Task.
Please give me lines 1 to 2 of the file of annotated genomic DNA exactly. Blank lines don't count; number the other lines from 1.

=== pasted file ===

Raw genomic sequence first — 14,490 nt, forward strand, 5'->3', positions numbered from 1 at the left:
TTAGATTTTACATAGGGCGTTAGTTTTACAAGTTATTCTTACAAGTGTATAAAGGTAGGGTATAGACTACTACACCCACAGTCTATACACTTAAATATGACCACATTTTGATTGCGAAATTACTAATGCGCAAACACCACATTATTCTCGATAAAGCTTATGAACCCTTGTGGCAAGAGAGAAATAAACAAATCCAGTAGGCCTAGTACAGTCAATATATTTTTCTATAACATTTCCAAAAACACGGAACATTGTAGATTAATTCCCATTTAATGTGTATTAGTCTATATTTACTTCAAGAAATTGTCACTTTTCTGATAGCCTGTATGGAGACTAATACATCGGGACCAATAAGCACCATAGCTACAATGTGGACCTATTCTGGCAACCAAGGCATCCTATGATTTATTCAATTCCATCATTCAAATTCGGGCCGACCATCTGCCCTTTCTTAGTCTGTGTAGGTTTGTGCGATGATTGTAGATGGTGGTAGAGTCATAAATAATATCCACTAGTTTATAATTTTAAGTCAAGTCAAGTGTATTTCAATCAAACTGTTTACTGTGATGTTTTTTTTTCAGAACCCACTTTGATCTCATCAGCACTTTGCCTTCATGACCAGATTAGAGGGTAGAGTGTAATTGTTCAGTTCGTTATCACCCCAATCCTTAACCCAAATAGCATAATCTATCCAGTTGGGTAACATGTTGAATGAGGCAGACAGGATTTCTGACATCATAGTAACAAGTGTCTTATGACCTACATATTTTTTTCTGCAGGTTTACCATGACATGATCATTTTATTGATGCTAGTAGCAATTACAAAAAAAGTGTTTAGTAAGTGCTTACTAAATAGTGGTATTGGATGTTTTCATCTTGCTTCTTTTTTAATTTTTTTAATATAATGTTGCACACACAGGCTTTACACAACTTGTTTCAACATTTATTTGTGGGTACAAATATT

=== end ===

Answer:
Raw genomic sequence first — 14,490 nt, forward strand, 5'->3', positions numbered from 1 at the left:
TTAGATTTTACATAGGGCGTTAGTTTTACAAGTTATTCTTACAAGTGTATAAAGGTAGGGTATAGACTACTACACCCACAGTCTATACACTTAAATATGACCACATTTTGATTGCGAAATTACTAATGCGCAAACACCACATTATTCTCGATAAAGCTTATGAACCCTTGTGGCAAGAGAGAAATAAACAAATCCAGTAGGCCTAGTACAGTCAATATATTTTTCTATAACATTTCCAAAAACACGGAACATTGTAGATTAATTCCCATTTAATGTGTATTAGTCTATATTTACTTCAAGAAATTGTCACTTTTCTGATAGCCTGTATGGAGACTAATACATCGGGACCAATAAGCACCATAGCTACAATGTGGACCTATTCTGGCAACCAAGGCATCCTATGATTTATTCAATTCCATCATTCAAATTCGGGCCGACCATCTGCCCTTTCTTAGTCTGTGTAGGTTTGTGCGATGATTGTAGATGGTGGTAGAGTCATAAATAATATCCACTAGTTTATAATTTTAAGTCAAGTCAAGTGTATTTCAATCAAACTGTTTACTGTGATGTTTTTTTTTCAGAACCCACTTTGATCTCATCAGCACTTTGCCTTCATGACCAGATTAGAGGGTAGAGTGTAATTGTTCAGTTCGTTATCACCCCAATCCTTAACCCAAATAGCATAATCTATCCAGTTGGGTAACATGTTGAATGAGGCAGACAGGATTTCTGACATCATAGTAACAAGTGTCTTATGACCTACATATTTTTTTCTGCAGGTTTACCATGACATGATCATTTTATTGATGCTAGTAGCAATTACAAAAAAAGTGTTTAGTAAGTGCTTACTAAATAGTGGTATTGGATGTTTTCATCTTGCTTCTTTTTTAATTTTTTTAATATAATGTTGCACACACAGGCTTTACACAACTTGTTTCAACATTTATTTGTGGGTACAAATATT